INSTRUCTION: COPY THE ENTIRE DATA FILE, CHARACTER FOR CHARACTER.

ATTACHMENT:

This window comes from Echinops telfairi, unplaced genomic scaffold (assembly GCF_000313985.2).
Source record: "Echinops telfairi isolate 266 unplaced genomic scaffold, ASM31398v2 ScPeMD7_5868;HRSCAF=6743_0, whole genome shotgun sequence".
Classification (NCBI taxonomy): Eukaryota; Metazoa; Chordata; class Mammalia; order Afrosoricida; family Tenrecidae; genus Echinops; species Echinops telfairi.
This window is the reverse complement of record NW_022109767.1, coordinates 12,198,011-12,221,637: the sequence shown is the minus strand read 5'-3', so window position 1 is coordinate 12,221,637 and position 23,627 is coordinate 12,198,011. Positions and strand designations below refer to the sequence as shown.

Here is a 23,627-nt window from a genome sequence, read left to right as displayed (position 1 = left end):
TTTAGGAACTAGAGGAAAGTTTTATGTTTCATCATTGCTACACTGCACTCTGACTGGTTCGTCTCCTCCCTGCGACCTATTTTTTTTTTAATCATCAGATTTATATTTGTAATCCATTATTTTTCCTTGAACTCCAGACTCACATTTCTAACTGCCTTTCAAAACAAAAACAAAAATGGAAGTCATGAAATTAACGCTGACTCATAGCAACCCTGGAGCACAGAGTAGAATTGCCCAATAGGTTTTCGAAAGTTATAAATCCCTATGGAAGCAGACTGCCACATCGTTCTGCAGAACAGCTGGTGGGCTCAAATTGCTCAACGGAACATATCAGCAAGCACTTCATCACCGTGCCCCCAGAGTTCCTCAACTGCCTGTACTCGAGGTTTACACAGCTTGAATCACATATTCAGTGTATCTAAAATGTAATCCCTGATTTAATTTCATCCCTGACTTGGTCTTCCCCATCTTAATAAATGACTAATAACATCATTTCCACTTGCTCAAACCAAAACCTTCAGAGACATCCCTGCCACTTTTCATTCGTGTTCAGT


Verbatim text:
This window comes from Echinops telfairi, unplaced genomic scaffold (assembly GCF_000313985.2).
Source record: "Echinops telfairi isolate 266 unplaced genomic scaffold, ASM31398v2 ScPeMD7_5868;HRSCAF=6743_0, whole genome shotgun sequence".
Classification (NCBI taxonomy): Eukaryota; Metazoa; Chordata; class Mammalia; order Afrosoricida; family Tenrecidae; genus Echinops; species Echinops telfairi.
This window is the reverse complement of record NW_022109767.1, coordinates 12,198,011-12,221,637: the sequence shown is the minus strand read 5'-3', so window position 1 is coordinate 12,221,637 and position 23,627 is coordinate 12,198,011. Positions and strand designations below refer to the sequence as shown.

Here is a 23,627-nt window from a genome sequence, read left to right as displayed (position 1 = left end):
TTTAGGAACTAGAGGAAAGTTTTATGTTTCATCATTGCTACACTGCACTCTGACTGGTTCGTCTCCTCCCTGCGACCTATTTTTTTTTTAATCATCAGATTTATATTTGTAATCCATTATTTTTCCTTGAACTCCAGACTCACATTTCTAACTGCCTTTCAAAACAAAAACAAAAATGGAAGTCATGAAATTAACGCTGACTCATAGCAACCCTGGAGCACAGAGTAGAATTGCCCAATAGGTTTTCGAAAGTTATAAATCCCTATGGAAGCAGACTGCCACATCGTTCTGCAGAACAGCTGGTGGGCTCAAATTGCTCAACGGAACATATCAGCAAGCACTTCATCACCGTGCCCCCAGAGTTCCTCAACTGCCTGTACTCGAGGTTTACACAGCTTGAATCACATATTCAGTGTATCTAAAATGTAATCCCTGATTTAATTTCATCCCTGACTTGGTCTTCCCCATCTTAATAAATGACTAATAACATCATTTCCACTTGCTCAAACCAAAACCTTCAGAGACATCCCTGCCACTTTTCATTCGTGTTCAGT